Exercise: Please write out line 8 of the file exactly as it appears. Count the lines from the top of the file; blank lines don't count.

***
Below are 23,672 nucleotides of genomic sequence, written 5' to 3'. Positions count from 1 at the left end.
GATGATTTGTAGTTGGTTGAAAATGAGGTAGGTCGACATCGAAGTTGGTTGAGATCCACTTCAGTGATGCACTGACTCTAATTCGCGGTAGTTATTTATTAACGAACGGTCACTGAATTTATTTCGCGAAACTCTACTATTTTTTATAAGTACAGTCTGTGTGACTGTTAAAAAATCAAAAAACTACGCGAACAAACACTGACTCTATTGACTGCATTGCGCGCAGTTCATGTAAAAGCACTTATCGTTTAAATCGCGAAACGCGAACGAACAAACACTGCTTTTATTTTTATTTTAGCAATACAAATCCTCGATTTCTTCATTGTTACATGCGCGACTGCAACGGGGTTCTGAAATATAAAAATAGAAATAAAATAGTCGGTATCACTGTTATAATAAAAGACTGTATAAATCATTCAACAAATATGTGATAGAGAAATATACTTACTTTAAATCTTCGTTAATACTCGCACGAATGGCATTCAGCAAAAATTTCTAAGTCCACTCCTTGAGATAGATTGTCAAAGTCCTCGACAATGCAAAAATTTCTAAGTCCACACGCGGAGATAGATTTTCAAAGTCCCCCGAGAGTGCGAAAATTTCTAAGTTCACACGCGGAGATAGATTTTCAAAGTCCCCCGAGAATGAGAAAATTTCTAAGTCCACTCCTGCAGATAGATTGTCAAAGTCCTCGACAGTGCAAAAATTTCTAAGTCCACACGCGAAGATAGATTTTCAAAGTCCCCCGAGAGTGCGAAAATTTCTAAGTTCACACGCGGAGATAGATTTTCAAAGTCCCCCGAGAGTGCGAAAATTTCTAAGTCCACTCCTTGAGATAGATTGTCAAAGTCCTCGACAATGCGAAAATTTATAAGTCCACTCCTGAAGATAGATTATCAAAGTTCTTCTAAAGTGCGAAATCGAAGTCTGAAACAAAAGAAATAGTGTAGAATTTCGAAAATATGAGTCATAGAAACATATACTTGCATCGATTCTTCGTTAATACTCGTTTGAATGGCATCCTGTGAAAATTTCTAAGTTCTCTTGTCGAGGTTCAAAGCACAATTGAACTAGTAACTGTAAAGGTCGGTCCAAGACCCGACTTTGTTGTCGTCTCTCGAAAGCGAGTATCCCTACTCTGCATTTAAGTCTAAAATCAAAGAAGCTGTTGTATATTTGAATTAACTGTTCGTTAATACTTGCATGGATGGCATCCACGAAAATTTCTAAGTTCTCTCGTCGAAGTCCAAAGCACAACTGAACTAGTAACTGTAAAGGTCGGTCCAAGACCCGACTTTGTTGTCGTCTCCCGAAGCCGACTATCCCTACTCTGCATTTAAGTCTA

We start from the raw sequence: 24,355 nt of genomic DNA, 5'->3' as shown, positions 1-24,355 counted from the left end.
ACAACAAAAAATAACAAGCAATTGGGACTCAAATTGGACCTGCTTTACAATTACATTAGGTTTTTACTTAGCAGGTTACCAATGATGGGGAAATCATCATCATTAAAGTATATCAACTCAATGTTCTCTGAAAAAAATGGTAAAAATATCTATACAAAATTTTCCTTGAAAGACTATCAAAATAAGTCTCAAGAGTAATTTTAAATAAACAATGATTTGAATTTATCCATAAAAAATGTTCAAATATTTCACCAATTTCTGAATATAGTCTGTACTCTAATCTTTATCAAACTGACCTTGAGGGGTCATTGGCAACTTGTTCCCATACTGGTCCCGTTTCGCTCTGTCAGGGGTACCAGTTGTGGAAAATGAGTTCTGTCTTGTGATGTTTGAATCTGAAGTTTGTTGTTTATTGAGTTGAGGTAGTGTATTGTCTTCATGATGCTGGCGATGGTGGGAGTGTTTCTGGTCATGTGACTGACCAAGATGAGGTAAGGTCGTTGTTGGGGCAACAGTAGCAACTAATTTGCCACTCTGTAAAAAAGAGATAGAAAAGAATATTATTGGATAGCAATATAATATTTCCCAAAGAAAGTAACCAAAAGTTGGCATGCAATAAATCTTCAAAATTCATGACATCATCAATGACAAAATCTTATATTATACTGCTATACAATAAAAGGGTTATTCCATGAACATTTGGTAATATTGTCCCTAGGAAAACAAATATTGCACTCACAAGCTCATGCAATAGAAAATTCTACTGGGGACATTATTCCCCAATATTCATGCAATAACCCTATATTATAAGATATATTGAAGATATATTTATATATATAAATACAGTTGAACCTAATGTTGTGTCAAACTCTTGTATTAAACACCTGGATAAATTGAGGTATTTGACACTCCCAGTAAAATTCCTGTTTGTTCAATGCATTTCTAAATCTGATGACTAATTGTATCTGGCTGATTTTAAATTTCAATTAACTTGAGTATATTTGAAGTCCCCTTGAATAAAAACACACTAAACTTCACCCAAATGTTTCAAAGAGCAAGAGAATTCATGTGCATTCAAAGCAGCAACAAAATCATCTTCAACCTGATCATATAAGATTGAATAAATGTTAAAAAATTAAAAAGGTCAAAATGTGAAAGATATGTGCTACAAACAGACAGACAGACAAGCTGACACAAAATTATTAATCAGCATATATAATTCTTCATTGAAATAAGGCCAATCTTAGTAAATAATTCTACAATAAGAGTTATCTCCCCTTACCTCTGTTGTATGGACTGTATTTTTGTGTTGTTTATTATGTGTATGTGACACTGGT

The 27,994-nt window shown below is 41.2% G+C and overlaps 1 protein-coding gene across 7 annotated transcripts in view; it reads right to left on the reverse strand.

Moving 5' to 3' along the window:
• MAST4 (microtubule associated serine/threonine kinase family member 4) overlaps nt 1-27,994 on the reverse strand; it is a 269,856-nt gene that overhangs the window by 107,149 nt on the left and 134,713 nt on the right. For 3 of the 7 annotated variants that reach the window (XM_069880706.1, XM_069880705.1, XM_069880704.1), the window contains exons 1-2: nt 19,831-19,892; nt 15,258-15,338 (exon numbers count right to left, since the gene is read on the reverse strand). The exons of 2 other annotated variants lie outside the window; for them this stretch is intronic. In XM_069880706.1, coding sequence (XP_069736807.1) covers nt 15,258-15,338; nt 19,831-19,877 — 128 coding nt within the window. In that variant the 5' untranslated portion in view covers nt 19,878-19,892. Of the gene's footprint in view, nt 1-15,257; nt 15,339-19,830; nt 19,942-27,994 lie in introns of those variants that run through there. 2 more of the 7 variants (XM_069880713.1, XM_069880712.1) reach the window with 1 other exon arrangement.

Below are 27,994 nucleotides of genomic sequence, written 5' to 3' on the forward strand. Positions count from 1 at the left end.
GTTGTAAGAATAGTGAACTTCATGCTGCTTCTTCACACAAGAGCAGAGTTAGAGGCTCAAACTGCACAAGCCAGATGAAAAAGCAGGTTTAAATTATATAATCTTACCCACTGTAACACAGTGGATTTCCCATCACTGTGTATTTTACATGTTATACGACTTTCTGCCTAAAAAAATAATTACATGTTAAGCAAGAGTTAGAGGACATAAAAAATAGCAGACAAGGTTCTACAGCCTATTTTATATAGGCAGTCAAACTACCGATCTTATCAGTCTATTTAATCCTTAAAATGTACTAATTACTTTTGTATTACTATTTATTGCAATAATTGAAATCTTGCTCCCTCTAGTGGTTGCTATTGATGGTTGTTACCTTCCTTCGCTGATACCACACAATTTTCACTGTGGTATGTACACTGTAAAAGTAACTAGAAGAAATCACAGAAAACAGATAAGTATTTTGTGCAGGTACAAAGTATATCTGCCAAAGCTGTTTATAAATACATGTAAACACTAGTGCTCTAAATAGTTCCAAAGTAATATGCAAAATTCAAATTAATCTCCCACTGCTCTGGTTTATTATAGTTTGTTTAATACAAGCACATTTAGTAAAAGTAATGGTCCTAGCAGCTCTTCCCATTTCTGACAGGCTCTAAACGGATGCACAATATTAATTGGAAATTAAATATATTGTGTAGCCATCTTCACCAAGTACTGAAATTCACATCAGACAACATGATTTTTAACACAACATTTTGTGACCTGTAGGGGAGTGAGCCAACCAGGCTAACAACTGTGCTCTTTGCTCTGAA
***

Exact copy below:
Below are 27,994 nucleotides of genomic sequence, written 5' to 3' on the forward strand. Positions count from 1 at the left end.